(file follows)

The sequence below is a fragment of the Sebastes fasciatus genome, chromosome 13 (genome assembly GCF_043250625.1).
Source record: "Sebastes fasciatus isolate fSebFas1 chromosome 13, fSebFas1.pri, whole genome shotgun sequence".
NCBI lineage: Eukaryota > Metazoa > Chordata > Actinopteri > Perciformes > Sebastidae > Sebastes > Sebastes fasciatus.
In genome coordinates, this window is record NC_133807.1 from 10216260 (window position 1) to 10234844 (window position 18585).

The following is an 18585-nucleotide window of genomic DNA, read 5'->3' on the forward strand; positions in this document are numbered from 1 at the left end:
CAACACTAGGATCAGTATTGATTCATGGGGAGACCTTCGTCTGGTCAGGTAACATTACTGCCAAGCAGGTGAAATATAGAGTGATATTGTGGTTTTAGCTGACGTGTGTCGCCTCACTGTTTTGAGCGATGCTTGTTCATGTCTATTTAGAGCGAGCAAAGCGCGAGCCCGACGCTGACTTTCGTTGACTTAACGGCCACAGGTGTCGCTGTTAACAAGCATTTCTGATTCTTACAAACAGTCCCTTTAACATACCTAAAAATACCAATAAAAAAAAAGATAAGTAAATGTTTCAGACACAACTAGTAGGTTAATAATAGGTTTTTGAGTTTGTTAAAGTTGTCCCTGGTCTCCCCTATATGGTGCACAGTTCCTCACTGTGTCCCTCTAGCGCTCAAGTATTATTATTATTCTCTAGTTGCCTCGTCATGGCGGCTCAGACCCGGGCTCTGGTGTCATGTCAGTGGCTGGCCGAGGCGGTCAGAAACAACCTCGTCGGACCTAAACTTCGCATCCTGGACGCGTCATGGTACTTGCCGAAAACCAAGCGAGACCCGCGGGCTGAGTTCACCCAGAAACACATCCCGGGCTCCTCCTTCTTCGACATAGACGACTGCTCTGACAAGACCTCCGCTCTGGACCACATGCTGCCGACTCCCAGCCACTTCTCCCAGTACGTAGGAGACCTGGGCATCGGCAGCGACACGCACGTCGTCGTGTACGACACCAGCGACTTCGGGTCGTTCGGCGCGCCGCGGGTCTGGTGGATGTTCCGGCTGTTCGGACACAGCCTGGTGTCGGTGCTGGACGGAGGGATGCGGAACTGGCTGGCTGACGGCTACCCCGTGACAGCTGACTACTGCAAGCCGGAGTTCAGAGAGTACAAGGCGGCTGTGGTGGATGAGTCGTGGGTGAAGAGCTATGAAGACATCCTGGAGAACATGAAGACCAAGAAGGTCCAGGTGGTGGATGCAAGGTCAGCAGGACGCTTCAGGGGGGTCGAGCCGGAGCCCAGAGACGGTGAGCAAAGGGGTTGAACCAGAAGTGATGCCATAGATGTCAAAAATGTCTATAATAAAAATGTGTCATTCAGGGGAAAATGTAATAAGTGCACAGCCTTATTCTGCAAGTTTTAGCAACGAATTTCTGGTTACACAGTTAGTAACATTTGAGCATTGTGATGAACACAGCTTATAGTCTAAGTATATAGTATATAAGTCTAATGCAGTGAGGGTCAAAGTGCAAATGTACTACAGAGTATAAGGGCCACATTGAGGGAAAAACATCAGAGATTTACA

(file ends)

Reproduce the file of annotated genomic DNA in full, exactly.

The sequence below is a fragment of the Sebastes fasciatus genome, chromosome 13 (genome assembly GCF_043250625.1).
Source record: "Sebastes fasciatus isolate fSebFas1 chromosome 13, fSebFas1.pri, whole genome shotgun sequence".
NCBI lineage: Eukaryota > Metazoa > Chordata > Actinopteri > Perciformes > Sebastidae > Sebastes > Sebastes fasciatus.
In genome coordinates, this window is record NC_133807.1 from 10216260 (window position 1) to 10234844 (window position 18585).

The following is an 18585-nucleotide window of genomic DNA, read 5'->3' on the forward strand; positions in this document are numbered from 1 at the left end:
CAACACTAGGATCAGTATTGATTCATGGGGAGACCTTCGTCTGGTCAGGTAACATTACTGCCAAGCAGGTGAAATATAGAGTGATATTGTGGTTTTAGCTGACGTGTGTCGCCTCACTGTTTTGAGCGATGCTTGTTCATGTCTATTTAGAGCGAGCAAAGCGCGAGCCCGACGCTGACTTTCGTTGACTTAACGGCCACAGGTGTCGCTGTTAACAAGCATTTCTGATTCTTACAAACAGTCCCTTTAACATACCTAAAAATACCAATAAAAAAAAAGATAAGTAAATGTTTCAGACACAACTAGTAGGTTAATAATAGGTTTTTGAGTTTGTTAAAGTTGTCCCTGGTCTCCCCTATATGGTGCACAGTTCCTCACTGTGTCCCTCTAGCGCTCAAGTATTATTATTATTCTCTAGTTGCCTCGTCATGGCGGCTCAGACCCGGGCTCTGGTGTCATGTCAGTGGCTGGCCGAGGCGGTCAGAAACAACCTCGTCGGACCTAAACTTCGCATCCTGGACGCGTCATGGTACTTGCCGAAAACCAAGCGAGACCCGCGGGCTGAGTTCACCCAGAAACACATCCCGGGCTCCTCCTTCTTCGACATAGACGACTGCTCTGACAAGACCTCCGCTCTGGACCACATGCTGCCGACTCCCAGCCACTTCTCCCAGTACGTAGGAGACCTGGGCATCGGCAGCGACACGCACGTCGTCGTGTACGACACCAGCGACTTCGGGTCGTTCGGCGCGCCGCGGGTCTGGTGGATGTTCCGGCTGTTCGGACACAGCCTGGTGTCGGTGCTGGACGGAGGGATGCGGAACTGGCTGGCTGACGGCTACCCCGTGACAGCTGACTACTGCAAGCCGGAGTTCAGAGAGTACAAGGCGGCTGTGGTGGATGAGTCGTGGGTGAAGAGCTATGAAGACATCCTGGAGAACATGAAGACCAAGAAGGTCCAGGTGGTGGATGCAAGGTCAGCAGGACGCTTCAGGGGGGTCGAGCCGGAGCCCAGAGACGGTGAGCAAAGGGGTTGAACCAGAAGTGATGCCATAGATGTCAAAAATGTCTATAATAAAAATGTGTCATTCAGGGGAAAATGTAATAAGTGCACAGCCTTATTCTGCAAGTTTTAGCAACGAATTTCTGGTTACACAGTTAGTAACATTTGAGCATTGTGATGAACACAGCTTATAGTCTAAGTATATAGTATATAAGTCTAATGCAGTGAGGGTCAAAGTGCAAATGTACTACAGAGTATAAGGGCCACATTGAGGGAAAAACATCAGAGATTTACA